Good Food Blog
The best sandwiches in the world (apparently)Posted at 12:02PM, 17 May 2012 by Natalie Hardwick - Web assistant, bbcgoodfood.com
The humble butty celebrates its 250th birthday this year and age hasn't dented its universal popularity. The simple formula of bread and filling throws the sandwich open to an endless spectrum of variants, and everyone has their own homemade favourite that just can't be beaten.
It's also an area to exercise some creative flair by experimenting with weird combinations and guilty pleasures. We put a call out to our fans on twitter and Facebook to find out what unconventional fillings tickle your cheese and pickle…
Not content with the sandwich's yeasty case, some fans on Facebook confessed to a penchant for pastry, pasta and potato fillings. Gemma Smelt loves a Frey Bentos pie smeared in her bap, while Karen Pfetzer chooses pork pie and mustard. There'd barely be a need to chew cheesy mashed potato sandwiches, beloved by Tracy Bate, while cheap packet noodles are the choice of Allan Milligan. Yvonne Johnson likes spag bol as a filling, a sentiment shared by our very own Hannah Williams- BBCGoodFood.com's editor loves a lasagne sandwich.
A sandwich with bite
Texture clearly plays a big part in the sandwich realm- lots of our Facebook fans go wild over crisps in sandwiches. A packet of ready salted on buttered white bread is one thing, but combining potato chips with contrasting flavours is a more avant-garde concept. Prawn cocktail Skips are a popular choice- Audrey Field combines them with meat paste, while Cath Belston chooses Marmite. It seems jam teams well with crisps too- Lucy Davis loves jam with picked onion Monster Munch, and Sandra Hay-Whatt insists that raspberry rules supreme, when mixed with a packet of salt and vinegar that is.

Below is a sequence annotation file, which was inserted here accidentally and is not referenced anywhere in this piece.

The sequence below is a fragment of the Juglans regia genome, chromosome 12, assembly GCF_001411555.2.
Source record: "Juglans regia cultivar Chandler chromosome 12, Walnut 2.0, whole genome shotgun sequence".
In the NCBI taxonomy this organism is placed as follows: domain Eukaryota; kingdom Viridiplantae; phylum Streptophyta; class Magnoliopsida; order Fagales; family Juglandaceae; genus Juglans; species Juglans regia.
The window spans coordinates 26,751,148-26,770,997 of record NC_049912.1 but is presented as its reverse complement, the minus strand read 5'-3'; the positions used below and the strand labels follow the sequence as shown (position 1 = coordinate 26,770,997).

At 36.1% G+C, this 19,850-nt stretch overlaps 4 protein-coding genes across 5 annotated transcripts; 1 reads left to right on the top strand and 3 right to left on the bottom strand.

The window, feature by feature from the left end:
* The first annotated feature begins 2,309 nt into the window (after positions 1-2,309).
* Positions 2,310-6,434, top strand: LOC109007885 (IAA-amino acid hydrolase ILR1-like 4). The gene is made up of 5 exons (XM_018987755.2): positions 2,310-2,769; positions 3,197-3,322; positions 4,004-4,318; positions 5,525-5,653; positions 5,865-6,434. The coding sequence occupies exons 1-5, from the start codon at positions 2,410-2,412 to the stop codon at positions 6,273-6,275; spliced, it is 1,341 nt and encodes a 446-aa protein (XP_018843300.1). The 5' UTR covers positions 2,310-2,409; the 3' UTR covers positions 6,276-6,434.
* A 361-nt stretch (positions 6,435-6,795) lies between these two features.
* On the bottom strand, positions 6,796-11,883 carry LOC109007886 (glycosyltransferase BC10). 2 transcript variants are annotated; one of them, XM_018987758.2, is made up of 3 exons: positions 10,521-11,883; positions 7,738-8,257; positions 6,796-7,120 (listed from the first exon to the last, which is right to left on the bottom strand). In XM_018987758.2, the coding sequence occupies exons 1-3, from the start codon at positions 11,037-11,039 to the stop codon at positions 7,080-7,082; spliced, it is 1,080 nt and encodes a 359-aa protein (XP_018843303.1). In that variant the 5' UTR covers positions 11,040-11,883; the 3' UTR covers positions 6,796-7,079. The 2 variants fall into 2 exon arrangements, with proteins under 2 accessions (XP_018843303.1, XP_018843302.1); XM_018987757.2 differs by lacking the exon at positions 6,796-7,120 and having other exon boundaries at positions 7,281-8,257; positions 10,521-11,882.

Sweet and savoury:
Contrasting a deep savoury saltiness with something sweet is a culinary treat well suited to the versatile sandwich. Cheese and jam is a popular choice, although Sandra Wilson likes jam with pate. Kay Carroll also agrees with the meat and sweet concept- she likes sausages with raspberry jam.
The peanut factor
A considerable number of your weird sandwiches involve one key ingredient- peanut butter. It seems to be the facilitator of many a strange combo- our Facebook fans think it works with English mustard, cucumber, bacon and banana or Dairylea cheese spread. Susie Shepherd teams it with fish fingers, mayonnaise and ketchup, and Lynn Dudley likes it with piquant classic relish piccalilli- usually enjoyed with a more conventional wedge of cheese.
The health benefits may be minimal, but the crunch and tang of salt in soft bread is irresistible. The Italian way is to butter bread then serve it with anchovies, according to Emanuela Sarti, while Hannah Gostelow likes bacon with Greek feta- a double salt extravaganza. Victoria Law isn't afraid of matching two beastly savouries- her favourite is Marmite and peanut butter… best served with a glass of water.
Although traditionally savoury, sandwiches can play host to super-sweet fillings. Sandy Patch loves a dessert bap of custard and peaches, while Angela Lacey takes it back to basics with just sugar and butter. Marianne Brak prefers to add strawberries to the mix. Thinking outside the box, there's no need for sweet sarnies to be limited to bread- sandwich the ice cream flavour of your choice between two healthily sized biscuits.
What weird sandwich do you have a secret love for? Join the debate on Facebook or let us know your suggestion in the comments below.
Prefer a more traditional take? Tuck into our classic sandwich recipe collection.